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Crafts that empower, uplift and inspire.

Ester Sibisi Creator of the Springbok Rugby Little Traveller

The heart-warming story below is written by Paula Thomson who has known Ester Sibisi since Woza Moya was started in 2002.

Ester Sibisi Creator of the Springbok Rugby Little Traveller

Ester Sibisi is the creator of the Rugby little travellers and has been making them since 2002. Ester was one of the first home-based carers registered with The Hillcrest AIDS Centre Trust and then one of the first crafters registered with Woza Moya. 

The Hillcrest AIDS Centre started with 2 nurses. They would get a message that someone was very ill and needed help in the community. They would go to them, and would wash and clean them, tend to their wounds, and feed them. They found that, with this most basic care and unconditional love, a miraculous thing occurred: many patients recovered, and others could die with dignity and not alone. 

Many of the first patients were found locked in an outside room, with no care or being cared for by a small child. In roughly 1999 the Hillcrest AIDS Centre saw the need to expand their home-based nursing program as there were so many people asking for help and not enough nurses. The centre had heard about women in the community who were caring for neighbours and community members who were dying of HIV and AIDS. These women had taken it on themselves to feed and wash very sick patients, for no salary or renumeration. They also had no training to do this just big hearts.

Back in 1990 if family or community knew you had AIDS there was terrible fear and stigma, but these incredible women did this very difficult job. The centre identified these women/heroines/angels and gave them training in basic medical care and how to protect themselves from being infected. They armed them with food and medical supplies and provided support and back up if cases were very severe.

There were 42 of these incredible home-based carers and Ester was one of them. As the centre was volunteer based there was no funding for salaries for these women. Woza Moya was started in 2002 as in initiative to assist this group of women to earn an income through making beadwork. The women were able to bead and care during the day and started earning a small income through Woza Moya.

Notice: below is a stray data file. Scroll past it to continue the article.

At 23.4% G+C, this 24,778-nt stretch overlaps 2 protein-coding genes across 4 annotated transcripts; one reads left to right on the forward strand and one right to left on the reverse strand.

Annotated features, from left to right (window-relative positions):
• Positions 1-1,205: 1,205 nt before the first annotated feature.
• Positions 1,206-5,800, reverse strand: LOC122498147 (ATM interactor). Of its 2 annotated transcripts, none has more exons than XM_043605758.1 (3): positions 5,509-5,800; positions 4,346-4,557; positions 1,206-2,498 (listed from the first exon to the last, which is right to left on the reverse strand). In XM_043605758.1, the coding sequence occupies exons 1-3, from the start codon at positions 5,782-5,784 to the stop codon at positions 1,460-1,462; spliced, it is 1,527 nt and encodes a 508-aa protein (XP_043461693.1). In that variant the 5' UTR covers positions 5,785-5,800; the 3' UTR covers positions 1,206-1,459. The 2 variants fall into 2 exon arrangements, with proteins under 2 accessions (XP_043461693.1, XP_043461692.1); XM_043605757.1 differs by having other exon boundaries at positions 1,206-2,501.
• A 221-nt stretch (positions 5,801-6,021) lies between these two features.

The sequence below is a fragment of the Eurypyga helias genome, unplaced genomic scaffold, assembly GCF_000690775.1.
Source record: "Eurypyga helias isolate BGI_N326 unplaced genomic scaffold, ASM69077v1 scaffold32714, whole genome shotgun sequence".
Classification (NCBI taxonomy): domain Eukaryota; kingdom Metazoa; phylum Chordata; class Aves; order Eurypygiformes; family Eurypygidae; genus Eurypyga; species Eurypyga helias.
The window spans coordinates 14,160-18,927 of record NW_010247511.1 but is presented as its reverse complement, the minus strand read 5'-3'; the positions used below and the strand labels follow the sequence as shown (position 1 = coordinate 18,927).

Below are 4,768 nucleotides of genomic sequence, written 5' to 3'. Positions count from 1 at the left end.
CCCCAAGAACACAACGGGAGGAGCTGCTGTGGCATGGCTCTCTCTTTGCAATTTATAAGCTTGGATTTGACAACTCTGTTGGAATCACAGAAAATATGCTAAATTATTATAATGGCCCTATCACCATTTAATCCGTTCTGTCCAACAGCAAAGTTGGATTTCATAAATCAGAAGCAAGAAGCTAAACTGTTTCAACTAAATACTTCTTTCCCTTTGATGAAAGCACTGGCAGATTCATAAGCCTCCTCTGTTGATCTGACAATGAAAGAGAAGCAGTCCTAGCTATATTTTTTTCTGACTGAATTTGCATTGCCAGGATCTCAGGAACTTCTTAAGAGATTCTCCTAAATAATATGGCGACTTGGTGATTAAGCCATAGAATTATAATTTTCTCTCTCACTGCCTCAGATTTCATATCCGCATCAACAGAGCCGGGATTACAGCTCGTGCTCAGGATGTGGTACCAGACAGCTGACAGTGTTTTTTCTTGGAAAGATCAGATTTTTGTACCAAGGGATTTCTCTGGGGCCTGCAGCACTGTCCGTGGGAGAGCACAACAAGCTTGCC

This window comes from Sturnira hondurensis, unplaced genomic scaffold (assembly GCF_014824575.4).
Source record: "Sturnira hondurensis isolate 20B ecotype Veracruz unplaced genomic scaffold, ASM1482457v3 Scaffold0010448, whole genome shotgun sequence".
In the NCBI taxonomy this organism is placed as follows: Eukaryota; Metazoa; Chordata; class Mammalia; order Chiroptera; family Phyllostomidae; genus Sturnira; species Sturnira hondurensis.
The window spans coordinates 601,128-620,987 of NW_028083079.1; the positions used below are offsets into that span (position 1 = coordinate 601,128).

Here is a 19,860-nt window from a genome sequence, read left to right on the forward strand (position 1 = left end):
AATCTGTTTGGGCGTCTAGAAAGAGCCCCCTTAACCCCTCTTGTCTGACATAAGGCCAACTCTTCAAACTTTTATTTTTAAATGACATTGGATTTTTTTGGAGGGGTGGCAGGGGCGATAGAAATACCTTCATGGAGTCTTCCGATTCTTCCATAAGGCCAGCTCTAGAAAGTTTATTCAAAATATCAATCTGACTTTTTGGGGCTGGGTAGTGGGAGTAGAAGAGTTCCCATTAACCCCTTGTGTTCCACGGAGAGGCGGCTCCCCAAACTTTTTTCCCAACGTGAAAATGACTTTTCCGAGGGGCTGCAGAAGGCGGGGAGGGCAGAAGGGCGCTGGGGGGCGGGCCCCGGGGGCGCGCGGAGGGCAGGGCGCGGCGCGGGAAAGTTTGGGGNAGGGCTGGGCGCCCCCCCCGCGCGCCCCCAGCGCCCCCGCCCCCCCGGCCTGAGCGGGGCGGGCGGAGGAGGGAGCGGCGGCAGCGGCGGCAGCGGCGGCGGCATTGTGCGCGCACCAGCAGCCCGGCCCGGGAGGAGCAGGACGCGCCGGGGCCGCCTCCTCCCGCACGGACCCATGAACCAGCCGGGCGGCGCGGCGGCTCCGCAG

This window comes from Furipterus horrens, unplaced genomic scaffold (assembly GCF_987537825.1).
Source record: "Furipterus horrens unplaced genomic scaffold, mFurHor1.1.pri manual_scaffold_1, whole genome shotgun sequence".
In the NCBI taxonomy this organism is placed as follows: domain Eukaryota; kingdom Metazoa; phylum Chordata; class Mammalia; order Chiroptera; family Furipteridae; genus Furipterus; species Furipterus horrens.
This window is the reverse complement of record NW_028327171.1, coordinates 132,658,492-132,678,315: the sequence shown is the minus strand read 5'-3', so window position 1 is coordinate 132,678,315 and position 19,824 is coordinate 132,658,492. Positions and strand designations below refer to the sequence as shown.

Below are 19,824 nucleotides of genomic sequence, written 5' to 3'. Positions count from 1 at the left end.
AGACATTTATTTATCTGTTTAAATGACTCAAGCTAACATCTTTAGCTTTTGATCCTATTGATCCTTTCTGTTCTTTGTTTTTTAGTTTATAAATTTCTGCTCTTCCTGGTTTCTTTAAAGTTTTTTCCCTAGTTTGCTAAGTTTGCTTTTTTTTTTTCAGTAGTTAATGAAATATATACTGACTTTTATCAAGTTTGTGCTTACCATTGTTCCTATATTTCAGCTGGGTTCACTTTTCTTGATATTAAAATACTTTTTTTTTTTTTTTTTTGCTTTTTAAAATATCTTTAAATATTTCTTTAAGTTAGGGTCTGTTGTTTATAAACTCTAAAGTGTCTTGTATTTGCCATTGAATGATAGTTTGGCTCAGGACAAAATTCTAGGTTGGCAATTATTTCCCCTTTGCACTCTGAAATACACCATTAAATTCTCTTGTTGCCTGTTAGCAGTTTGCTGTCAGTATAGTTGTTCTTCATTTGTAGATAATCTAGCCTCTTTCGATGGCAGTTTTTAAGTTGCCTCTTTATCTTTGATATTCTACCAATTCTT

Thinking back on these days, I consider myself so honoured to have been able to know and work with this incredible band of women. When Ester started, we could only make AIDS pins, but slowly we developed more and more products.

Ester was also a participant of our Little Traveller exhibition in 2007, where every crafter was given a disposable camera, to depict “who am I?”, “where do I come from?”  and “where am I going?”.  When we developed Ester’s photos all 26 photos where of Ester standing in front of her fridge.

We were curious and asked her why. She said that she had nothing when she started caring and then beading with the Hillcrest AIDS Centre. Through doing beads she was able to have her water and lights connected and build her home. She was able to buy her fridge when we received an order for 100 000 AIDS pins from Gap International and Ester, along with the other crafters, earned a tidy lump sum. The fridge was a symbol of hope, of a better future for her and her family.

 We have continued to work with Ester and her family, and her creativity has blossomed. She has made countless rugby little travellers with her team/family of beaders.  She has one customer who sends her drawings of the different teams he needs Travellers for, and she interprets these in beads.  These travel worldwide to rugby matches near and far. 

Ester has not come into the centre for a while because of ill health, but she is still beading and sends her work to us on a Friday with one of her children. We are so grateful to have travelled this road with Ester. 

Ester Sibisi standing near her fridge.
Springbok rugby player little traveller holding a rugby ball

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